Sunday, August 19, 2007

Nothing to Do

When I was a kid, I remember moaning to my Mother on some long hot summer day “there’s nothing to do!” Now I find too many choices on my plate and perplexed about which one to select. Don’t get me wrong, this is not something I am complaining about at all. My complaint is that I want to do all the things on the list. The problem is that I find they often conflict with each other. At such times I am faced with the having to construct a pros and cons list to decide what to do. The trouble with pros and cons lists is that they can’t help but be arbitrary. That is OK if the list will be applied strictly to oneself, but more difficult if they involve a group.
This was my challenge this past weekend, when a long planned group ride that I had been anticipating, clashed with an invitation from my daughter. Toss in an opportunity to spend time with friends we haven’t seen in a while and the situation becomes more confused. All turned out well, however, when the friends heard about the daughter’s invitation and the idea appealed to them as well. It was easy after that to decide and no pro or con list was needed when simple math would do. An opportunity to see the daughter and baby, toss in the “haven’t seen in a while” friends with one fun activity, ride to the destination on motorcycles, and we put the group ride aside.
Riding to any destination on a motorcycle is always more enjoyable than travel by car. There is a perception of the world around you that is missed when viewed from inside a car. I begin to have the impression that the people in the cars are traveling in isolated bubbles, oblivious to what is happening outside. The windows are closed, the air conditioning is running, the music is turned up or the kids are screaming. As they travel along with hundreds of other cars, their world is isolated to their immediate environment.
In our travel to Pease Air Force Base for the air show, the world around became a magnificent transformation from pine scented small towns, the gentle sounds off a lake water lapped shore of Massabesic, to the striking salt air scents off the ocean breeze of the Rye coast line. Add to that the salt flat, the Pemigwasset River and Great Pond and you have a wonderful mix of heady sights, sounds and smells that no automobile ride can come close too.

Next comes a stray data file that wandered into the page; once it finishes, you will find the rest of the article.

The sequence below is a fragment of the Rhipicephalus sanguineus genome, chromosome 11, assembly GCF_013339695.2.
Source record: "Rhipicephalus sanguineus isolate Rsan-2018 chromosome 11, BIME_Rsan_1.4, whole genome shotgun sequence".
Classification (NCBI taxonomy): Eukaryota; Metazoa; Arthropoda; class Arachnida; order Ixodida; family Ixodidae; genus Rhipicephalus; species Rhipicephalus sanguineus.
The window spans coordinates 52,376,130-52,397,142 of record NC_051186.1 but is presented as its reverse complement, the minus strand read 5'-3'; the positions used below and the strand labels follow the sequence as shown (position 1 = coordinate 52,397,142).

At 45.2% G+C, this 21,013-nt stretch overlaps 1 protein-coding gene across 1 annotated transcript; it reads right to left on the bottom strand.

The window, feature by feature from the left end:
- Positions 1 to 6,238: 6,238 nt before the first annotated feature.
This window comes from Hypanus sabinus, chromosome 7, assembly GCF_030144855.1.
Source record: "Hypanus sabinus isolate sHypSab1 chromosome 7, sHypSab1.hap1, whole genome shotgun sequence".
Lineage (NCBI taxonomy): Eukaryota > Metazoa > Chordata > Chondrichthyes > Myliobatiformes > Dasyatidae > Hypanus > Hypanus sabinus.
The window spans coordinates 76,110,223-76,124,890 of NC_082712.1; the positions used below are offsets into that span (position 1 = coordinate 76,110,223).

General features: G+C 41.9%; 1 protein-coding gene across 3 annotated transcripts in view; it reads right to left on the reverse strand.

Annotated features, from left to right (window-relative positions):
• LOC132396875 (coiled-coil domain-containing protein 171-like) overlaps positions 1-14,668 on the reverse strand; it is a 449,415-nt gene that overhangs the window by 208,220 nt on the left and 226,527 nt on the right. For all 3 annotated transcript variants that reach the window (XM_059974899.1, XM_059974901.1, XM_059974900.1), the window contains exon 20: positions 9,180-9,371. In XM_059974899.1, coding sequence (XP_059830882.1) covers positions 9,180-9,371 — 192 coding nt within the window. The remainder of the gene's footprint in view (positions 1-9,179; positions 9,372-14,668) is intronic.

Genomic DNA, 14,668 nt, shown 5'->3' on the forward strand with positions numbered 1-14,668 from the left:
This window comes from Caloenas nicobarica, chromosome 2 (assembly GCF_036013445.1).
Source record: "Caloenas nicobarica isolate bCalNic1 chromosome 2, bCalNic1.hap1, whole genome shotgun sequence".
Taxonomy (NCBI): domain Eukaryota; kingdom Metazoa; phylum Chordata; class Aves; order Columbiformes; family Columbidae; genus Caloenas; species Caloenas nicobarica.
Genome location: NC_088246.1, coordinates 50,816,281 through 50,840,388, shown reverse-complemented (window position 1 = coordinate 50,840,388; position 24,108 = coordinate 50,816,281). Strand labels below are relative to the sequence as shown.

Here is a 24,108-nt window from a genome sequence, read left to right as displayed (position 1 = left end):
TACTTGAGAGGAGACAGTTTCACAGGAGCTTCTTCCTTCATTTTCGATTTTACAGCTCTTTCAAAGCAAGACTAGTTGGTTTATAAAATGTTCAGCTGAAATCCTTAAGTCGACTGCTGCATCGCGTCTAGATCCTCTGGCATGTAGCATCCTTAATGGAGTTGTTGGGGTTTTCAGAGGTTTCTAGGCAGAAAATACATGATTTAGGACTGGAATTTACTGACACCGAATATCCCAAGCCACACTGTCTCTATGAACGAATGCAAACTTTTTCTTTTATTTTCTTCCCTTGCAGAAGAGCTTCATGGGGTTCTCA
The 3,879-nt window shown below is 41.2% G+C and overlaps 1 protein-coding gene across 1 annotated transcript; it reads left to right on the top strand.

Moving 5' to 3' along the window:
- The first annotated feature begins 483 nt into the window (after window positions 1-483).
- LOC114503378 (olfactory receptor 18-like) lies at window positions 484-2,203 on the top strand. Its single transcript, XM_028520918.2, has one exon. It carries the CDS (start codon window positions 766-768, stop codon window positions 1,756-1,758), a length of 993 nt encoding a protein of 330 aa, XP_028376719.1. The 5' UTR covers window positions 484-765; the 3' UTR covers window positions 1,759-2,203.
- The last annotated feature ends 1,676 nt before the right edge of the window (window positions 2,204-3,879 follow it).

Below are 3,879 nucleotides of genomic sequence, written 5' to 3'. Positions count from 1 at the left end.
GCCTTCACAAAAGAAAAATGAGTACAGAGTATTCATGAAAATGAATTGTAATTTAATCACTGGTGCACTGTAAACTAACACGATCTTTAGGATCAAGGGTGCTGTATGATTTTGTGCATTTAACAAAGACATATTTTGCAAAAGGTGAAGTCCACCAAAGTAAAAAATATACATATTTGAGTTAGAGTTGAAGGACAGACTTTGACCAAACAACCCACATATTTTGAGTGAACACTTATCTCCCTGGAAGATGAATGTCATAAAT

An air show is a fantastic activity for any genre of people. The lay person has an opportunity to see inside various aircraft that under normal situations they would never be exposed too. The aeronautical buff gets his fix of the real thing. Former service personnel take pride in, and relive past moments in history. Current service personnel take great pride in showing off their “stuff”.
We arrive at the parking lot and we are successful at parking four motorcycles in one spot for twenty dollars. This is good news as parking is twenty dollars per vehicle. Since we all fit in one spot, we get away with the one fee. We make our way into the airfield and meet up with Kyla and Aiden. Andy and Lee walk off to investigate some missile launchers he once worked on in the machine shop. Deb and I walk off with Aiden and Kyla to see the opening ceremony. The wind is very strong, and I can’t hear what’s being said because the sound is carried off. We decide to move along and stop to watch various activities around the Air Force section of the field.
We find the gyroscope type ride and watch a few people, mostly young, take their turn at spinning around this way, that way, and upside down. Kyla connects with Tim and he wants to give this a try. We watch as he is strapped into the contraption. I can’t determine the look on his face. I think it’s one of anxiety, but not the bad sort, more of a concerned anticipation. He has a wide grin and he is being spun around every which way, but his face is turning a bright red. In the end, he does very well and walks away with his dignity in tact. I’m impressed!
Aiden is taking everything in stride from the comfort of his stroller. When I stick my head under the canopy to give those cheeks a kiss, he takes me in with one long look, and then looks away as if too say “oh, it’s just Memere”. Memere doesn’t mind, he’s just too darn cute.